The Year In Extreme Music

2017 was a really great year for metal and extreme music. The political turmoil of the past year has led to a lot of bands to return to making political and angry music. We saw name-making releases from heavy music up and comers like Jesus Piece, Bell Witch, and Code Orange (If someone told me that in 2013 that Code Orange Kids would drop the “Kids” from their name and be nominated for a Grammy in 4 years I would have laughed in their face). 2017 also saw some excellent releases from genre mainstays like Boris, Converge, Obituary, and Krallice, still proving that they can make excellent and innovative music decades into existence. Here are some thoughts on 10 albums from the past year that I highly enjoyed, and hope you can too.

-Matt Grimm, WOBC Metal Director

Power Trip – Nightmare Logic

Texas crossover thrash titans Power Trip had already proved themselves a force to be reckoned with in their blazing 2013 debut Manifest Decimation, yet somehow they felt the need to top that. On their 2017 sophomore record “Nightmare Logic”, an 8 track record that leaves your head banging for 32 minutes. Their pummeling, no-holds-barred take on crossover thrash paints a gory picture;with songs titled “Firing Squad,” “Executioner’s Tax,” and “Crucifiction,” all setting a dismal mood before getting kicked open with some of the most fun and circle pit-ready riffs of the year. Power Trip manages to capture the hardcore essence of crossover thrash without making it too cheesy, while simultaneously keeping the riffs and speed of peak ‘80s thrash, making one hell of a fun record which I could not stop listening to.

Nightmare Logic:

Endon – Through the Mirror

I had never heard of or listened to Endon before I saw them open for Boris in October. I left that show absolutely speechless. This Japanese five piece combines elements of powerviolence, black metal, grindcore, and power electronics into pure chaotic beauty that I have never seen a band even attempt to do, let alone do perfectly. Opening track Nerve Rain is a 6 minute instrumental epic that slowly builds entirely off of one jangly riff, adding elements of distortion and stretching the song to the brink of snapping before suddenly ending and quickly transitioning into the next track, “Your Ghost Is Dead,” one of the most sonically punishing and beautiful tracks i have heard all year. Vocalist Taichi Nagura pushes his voice to limits that are not humanly possible (listen to 3:40-4:13 on Your Ghost is Dead to hear what I mean) and he keeps it up throughout the whole album, with screeches that make your skin crawl. I have never heard a band like Endon, and probably never will hear a band like them again. To find a band that can punish themselves like this is rare and makes this record incredibly special.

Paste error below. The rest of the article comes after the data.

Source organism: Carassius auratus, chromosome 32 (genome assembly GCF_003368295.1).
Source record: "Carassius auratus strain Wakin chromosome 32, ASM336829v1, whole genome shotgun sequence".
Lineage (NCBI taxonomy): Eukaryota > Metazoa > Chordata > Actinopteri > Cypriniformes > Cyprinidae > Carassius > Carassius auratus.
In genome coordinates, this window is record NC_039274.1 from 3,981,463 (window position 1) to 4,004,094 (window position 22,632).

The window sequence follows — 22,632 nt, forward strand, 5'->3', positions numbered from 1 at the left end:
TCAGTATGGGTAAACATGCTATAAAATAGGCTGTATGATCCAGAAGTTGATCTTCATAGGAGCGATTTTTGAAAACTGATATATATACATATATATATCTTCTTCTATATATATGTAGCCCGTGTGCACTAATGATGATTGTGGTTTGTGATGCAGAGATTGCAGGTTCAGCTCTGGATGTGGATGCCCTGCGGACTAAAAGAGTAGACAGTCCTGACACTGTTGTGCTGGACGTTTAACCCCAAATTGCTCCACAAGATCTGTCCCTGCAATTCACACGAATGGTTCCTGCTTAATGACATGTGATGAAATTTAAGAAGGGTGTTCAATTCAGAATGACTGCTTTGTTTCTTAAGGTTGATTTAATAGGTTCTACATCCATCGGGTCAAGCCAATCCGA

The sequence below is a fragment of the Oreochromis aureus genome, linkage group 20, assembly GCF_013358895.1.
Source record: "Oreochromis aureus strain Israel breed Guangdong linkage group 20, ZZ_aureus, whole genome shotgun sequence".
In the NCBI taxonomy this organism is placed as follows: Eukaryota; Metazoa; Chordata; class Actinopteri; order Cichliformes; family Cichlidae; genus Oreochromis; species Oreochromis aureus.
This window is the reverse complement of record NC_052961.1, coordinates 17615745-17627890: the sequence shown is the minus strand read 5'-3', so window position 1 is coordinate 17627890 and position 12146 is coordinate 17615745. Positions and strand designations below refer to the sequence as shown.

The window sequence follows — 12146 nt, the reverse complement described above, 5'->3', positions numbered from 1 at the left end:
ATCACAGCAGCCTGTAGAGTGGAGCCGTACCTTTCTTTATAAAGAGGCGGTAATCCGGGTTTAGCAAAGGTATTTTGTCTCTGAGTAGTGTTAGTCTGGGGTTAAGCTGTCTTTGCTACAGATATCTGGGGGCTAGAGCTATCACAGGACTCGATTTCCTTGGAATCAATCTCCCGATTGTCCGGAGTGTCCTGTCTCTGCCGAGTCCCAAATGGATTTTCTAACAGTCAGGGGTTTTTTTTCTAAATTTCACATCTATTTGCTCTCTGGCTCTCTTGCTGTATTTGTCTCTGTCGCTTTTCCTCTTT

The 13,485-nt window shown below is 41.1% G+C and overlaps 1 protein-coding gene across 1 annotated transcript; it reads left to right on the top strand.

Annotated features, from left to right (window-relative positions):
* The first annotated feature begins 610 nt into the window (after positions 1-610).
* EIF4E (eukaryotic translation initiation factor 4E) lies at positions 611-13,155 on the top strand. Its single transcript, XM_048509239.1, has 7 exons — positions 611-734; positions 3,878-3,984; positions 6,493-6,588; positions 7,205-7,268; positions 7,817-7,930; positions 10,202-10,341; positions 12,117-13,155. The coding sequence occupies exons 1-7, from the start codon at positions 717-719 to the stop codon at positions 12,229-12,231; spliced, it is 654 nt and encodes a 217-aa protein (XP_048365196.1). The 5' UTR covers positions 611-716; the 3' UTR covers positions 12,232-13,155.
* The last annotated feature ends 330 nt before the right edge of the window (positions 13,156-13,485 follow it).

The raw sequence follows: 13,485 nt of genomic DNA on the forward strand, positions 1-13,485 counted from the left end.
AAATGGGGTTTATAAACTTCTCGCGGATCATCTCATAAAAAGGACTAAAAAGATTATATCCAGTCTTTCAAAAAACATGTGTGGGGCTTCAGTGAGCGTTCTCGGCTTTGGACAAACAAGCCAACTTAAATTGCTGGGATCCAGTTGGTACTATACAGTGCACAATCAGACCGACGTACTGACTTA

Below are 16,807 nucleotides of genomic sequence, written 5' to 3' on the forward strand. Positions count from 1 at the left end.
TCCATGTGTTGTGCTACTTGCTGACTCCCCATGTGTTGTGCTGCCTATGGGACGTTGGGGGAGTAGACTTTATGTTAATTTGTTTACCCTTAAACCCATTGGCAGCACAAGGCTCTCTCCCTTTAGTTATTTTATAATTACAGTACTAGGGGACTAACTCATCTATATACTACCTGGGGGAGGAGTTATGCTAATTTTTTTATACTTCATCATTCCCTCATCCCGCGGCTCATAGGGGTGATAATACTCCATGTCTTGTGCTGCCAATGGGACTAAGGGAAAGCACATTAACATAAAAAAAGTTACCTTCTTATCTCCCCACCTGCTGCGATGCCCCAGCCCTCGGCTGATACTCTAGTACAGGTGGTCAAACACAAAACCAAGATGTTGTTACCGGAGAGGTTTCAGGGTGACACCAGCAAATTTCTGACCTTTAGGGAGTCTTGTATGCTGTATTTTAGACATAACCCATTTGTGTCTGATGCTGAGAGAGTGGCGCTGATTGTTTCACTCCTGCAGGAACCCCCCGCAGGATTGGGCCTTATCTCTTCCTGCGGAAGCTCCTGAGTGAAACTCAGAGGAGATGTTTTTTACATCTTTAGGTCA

Through the Mirror: mirror

King Woman – Created in the Image of Suffering

King Woman has been one of my favorite bands in doom metal for a few years now, as they take the heavy, deep, and gloomy aspects of doom and combine them with elements of shoegaze, alongside ethereal vocals from frontwoman Kristina Esfandiari. CITIOS builds on these sonics, laid out on the band’s first EP Doubt, and makes them even more sharp, with much improved production and lyrics. Overarching themes of Esfandiari’s religiously repressed upbringing are present throughout, with lyrics such as “Am I created in the image of my Father God?” on the track “Manna” and “If you’re a holy church I wanna worship” off of album centerpiece “Hierophant.” “Hierophant”, my favorite track of the album, quietly builds with haunting vocals and slowly picked guitar lines that drive the song before crashing into something that Wednesday Addams would slow dance to at prom, or something that sends chills up your spine that remain after the song ends.

CITIOS: the-image- of-suffering

Uniform – Wake in Fright

One of my favorite bands in industrial music today, Uniform’s second release is a total mind bender of clashing genres, which actually WORKS. Some tracks sound like “Hell Awaits”-era Slayer with a drum machine (“Habit”), others sound like Prurient DJing a Berlin nightclub (“The Lost”), others are just ear-piercing hardcore (“The Light at the End”, “Bootlicker”), and others sound like Psalm 69-era Ministry (“Killing of America”). This band is beginning to carve a unique niche in extreme music today, and I cannot wait to see what they are going to do in years to come.

Wake in Fright: fright

Devil Master – Inhabit the Corpse

‘80s Japanese hardcore is one of my favorite subgenres of extreme music out there, and very few bands have replicated that style in the ‘2010s as well as Devil Master. Their 2016 Demo was 11 minutes of fun, creepy, hardcore, and this Halloween-released EP cranked the spookiness up even higher. The opening track “Inhabit the Corpse” opens with an evil and frantic guitar riff which is enhanced with deep and reverb-heavy vocals which are barked rather than screamed. With a run time of only 10 minutes, this record comes and goes in the blink of an eye before closing track, “Blood on My Shroud,”which ends with a piano outro played on a piano that has not been touched since the 1800s, leaving you with just a slightly unsettling feeling that rewards you with every listen.